As of now, I plan on giving it up entirely today. There is religion involved too. While I dabbled in Islam for decades, I never felt compelled to follow that part of the teachings. I have decided to follow another prophet – Baha’u’llah. I’ll let you look that one up; if you’re lost spiritually as I have been, you might just like what you see. The religion itself is an offshoot of Shia Islam, so alcohol is forbidden. This time, I am compelled to give it a try, as even just dabbling in the fringes of Baha’i has given me some comfort. But I digress.

June 1 is the end of my trolley career. Today, I have no plans to return, despite several of my friends there anticipating that I might come back. One of the dispatch team just got promoted to Head Conductor. I would have liked to have been able to help her out. Another of my team is in line to become Head Trainer in Boston. This one hurts me personally. I hired him. I trained him. He has exceeded everyone’s expectations and become a critical member of the team today. I went so far as to promise that if he became the trainer – I would stay.

But that title never came through, so I don’t feel that is a broken promise. But it makes me sad.

I’m taking today as the beginning of a new life. I will drink the rest of the alcohol I have on-hand. I’m not like a Republican idiot. I bought and paid for it, so I see no need to dump it for political or personal reasons. I am looking forward to getting a little of my life back. I will still be driving with another company. Here is the TL:DR.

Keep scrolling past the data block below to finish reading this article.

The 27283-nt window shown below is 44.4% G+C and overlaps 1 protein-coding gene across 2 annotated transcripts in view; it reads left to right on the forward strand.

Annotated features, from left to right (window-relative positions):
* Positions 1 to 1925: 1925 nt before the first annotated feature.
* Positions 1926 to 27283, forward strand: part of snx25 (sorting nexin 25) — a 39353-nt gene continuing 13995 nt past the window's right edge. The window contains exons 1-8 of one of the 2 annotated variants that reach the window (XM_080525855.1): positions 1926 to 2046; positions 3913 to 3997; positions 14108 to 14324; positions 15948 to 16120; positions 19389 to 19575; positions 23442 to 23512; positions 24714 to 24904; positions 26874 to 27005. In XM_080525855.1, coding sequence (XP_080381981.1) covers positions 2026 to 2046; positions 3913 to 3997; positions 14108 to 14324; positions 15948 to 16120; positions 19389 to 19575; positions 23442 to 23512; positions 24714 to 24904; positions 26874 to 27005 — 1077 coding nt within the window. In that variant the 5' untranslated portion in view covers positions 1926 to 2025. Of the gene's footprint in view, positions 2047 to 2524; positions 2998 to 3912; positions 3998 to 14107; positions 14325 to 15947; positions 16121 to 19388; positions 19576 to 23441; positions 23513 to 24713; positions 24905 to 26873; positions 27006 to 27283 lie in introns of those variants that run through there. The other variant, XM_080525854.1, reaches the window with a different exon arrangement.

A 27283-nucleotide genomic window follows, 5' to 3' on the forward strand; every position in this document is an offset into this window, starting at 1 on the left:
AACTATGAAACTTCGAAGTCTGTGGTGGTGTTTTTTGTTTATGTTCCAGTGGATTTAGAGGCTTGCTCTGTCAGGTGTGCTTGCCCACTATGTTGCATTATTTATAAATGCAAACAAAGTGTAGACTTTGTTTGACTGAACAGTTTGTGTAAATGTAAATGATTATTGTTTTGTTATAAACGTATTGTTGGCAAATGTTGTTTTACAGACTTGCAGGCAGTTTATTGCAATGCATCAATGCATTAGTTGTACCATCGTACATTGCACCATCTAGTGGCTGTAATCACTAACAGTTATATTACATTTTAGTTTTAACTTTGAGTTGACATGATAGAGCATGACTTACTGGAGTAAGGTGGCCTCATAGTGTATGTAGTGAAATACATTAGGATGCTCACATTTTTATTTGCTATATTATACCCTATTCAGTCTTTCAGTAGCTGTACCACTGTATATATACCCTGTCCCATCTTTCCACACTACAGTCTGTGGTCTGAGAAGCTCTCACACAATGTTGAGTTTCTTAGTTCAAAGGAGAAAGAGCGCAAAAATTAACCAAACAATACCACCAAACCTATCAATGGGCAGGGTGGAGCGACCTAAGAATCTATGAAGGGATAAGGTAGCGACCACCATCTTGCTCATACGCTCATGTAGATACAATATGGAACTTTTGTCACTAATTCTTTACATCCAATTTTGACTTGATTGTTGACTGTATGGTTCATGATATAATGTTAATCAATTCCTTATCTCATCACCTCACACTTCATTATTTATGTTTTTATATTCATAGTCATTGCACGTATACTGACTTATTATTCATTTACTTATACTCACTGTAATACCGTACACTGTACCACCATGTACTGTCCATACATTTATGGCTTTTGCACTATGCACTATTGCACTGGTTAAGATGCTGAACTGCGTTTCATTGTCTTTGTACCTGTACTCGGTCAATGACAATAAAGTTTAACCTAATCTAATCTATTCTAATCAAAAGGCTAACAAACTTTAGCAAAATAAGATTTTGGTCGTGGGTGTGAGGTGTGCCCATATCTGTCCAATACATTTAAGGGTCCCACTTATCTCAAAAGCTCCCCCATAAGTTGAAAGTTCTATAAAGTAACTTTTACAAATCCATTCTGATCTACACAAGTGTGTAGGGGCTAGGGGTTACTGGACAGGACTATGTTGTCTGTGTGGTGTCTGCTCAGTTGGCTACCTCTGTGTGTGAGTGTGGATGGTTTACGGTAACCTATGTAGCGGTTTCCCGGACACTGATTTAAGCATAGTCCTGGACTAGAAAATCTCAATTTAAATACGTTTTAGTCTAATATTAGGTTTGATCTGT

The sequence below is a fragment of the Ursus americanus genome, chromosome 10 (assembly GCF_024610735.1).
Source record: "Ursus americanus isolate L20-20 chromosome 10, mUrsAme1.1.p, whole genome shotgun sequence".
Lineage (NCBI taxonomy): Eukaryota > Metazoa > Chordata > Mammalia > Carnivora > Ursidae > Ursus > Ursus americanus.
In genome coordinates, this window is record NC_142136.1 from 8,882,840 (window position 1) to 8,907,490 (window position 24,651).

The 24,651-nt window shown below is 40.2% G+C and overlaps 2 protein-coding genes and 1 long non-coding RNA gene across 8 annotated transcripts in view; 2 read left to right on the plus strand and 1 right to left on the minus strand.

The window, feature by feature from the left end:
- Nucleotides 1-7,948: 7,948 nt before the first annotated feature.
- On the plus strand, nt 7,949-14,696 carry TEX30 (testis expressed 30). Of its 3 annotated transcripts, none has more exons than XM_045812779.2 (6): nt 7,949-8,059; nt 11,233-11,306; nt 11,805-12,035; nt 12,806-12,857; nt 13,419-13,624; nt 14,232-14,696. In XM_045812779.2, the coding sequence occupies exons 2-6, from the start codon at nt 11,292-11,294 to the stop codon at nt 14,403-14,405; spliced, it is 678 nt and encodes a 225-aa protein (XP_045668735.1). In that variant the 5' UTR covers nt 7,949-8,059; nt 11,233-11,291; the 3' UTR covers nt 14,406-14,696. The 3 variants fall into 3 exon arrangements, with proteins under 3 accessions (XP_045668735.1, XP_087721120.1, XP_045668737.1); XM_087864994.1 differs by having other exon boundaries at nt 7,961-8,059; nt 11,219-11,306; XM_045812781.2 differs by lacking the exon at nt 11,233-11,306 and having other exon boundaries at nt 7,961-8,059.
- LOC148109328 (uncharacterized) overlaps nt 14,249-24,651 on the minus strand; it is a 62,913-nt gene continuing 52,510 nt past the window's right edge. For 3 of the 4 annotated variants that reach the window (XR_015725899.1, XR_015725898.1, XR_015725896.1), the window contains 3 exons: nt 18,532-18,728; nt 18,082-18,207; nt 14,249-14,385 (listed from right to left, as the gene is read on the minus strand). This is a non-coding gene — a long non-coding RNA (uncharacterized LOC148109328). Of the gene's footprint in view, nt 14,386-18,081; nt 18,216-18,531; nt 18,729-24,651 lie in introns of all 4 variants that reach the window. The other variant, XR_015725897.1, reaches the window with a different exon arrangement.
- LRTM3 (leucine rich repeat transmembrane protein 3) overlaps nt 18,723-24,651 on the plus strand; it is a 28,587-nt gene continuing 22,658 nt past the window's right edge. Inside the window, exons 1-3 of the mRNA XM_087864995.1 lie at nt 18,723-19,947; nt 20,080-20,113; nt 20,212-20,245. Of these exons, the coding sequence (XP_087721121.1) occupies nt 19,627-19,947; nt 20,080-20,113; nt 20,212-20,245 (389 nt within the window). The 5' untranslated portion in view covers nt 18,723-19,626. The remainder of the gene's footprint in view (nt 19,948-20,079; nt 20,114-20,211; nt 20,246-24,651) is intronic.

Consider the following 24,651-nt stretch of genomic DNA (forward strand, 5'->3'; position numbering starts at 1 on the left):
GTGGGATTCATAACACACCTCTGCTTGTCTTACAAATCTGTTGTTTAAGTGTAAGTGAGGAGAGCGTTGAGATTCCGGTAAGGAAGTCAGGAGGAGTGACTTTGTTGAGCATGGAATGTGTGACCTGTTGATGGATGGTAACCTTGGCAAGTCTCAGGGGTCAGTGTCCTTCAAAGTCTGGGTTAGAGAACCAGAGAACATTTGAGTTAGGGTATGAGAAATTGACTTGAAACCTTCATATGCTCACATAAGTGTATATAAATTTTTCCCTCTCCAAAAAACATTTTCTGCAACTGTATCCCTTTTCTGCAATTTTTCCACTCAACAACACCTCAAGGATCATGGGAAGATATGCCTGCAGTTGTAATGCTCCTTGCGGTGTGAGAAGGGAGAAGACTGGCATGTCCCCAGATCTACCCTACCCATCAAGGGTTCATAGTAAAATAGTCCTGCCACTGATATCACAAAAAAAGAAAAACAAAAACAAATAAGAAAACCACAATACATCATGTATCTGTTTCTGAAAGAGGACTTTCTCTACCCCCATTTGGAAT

The pay is better.

The work is easier.

The hours are predictable.

They treat me better.

I remain somewhat ambivalent about leaving. I will hurt for my friends left behind; as I have alluded to previously, “We’re like a family here” can be a red flag in many industries, but in tourism we wear that as a badge of honor. We are a very close-knit group, mostly because nobody else in this city does what we do.

But in the end – “Duty to Self” is what must come first. I need to get out before I kill somebody, whether it’s a guest or myself. (Yes, my health has been deeply affected. Ask me how much weight I’ve lost and how many medications I’m on now.)

But that’s a blog for another day.

4 comments (Latest Comment: 06/03/2024 21:35:04 by Raine)
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Comment by TriSec on 06/01/2024 09:59:19
As I drive my last, my adjectives are "exhausted", "defeated", and "broken".

Oh! That my body had been severed in twain, my bowels taken out, my remains burned to ashes, those ashes scattered to the four winds of heaven, so that no more remembrance might be had of me among conductors or Dispatchers forever.

Comment by BobR on 06/03/2024 01:10:07
If you don't take care of yourself first, you won't be able to take care of anyone else. We only have this one life on earth, and staying miserable out of a one-way sense of duty is just wasted time and energy.

There is no reason to feel guilty or apologize for self-care.

Comment by Raine on 06/03/2024 21:30:43
I quit smoking on May1.

I had a half a cig on the night of TSF being found guilty. I feel like I am untethered from smoking.

I enjoyed it, but it felt like a nice treat.

I am saying goodbye to a 40-year relationship.

Having said that, My Mom appears to be dying. she's in the nursing home and started to refuse her meds. NYS law can't force her to take them. I am not going to start smoking again when she dies.

I love my mother but she is not worth another stroke. I want to live my life out with Bob. Thanks for telling us, Tri. Know (seriously) we are here for you.

Loyalty begins with self.

Love you, brother.

Comment by Raine on 06/03/2024 21:35:04
The pay is better.

The work is easier.

The hours are predictable.

They treat me better.
you are allowed to self-care, That's how you can remain loyal. Blind loyalty is not healthy. you have a wonderful family, don't hide stuff from them. They are like you, loyal.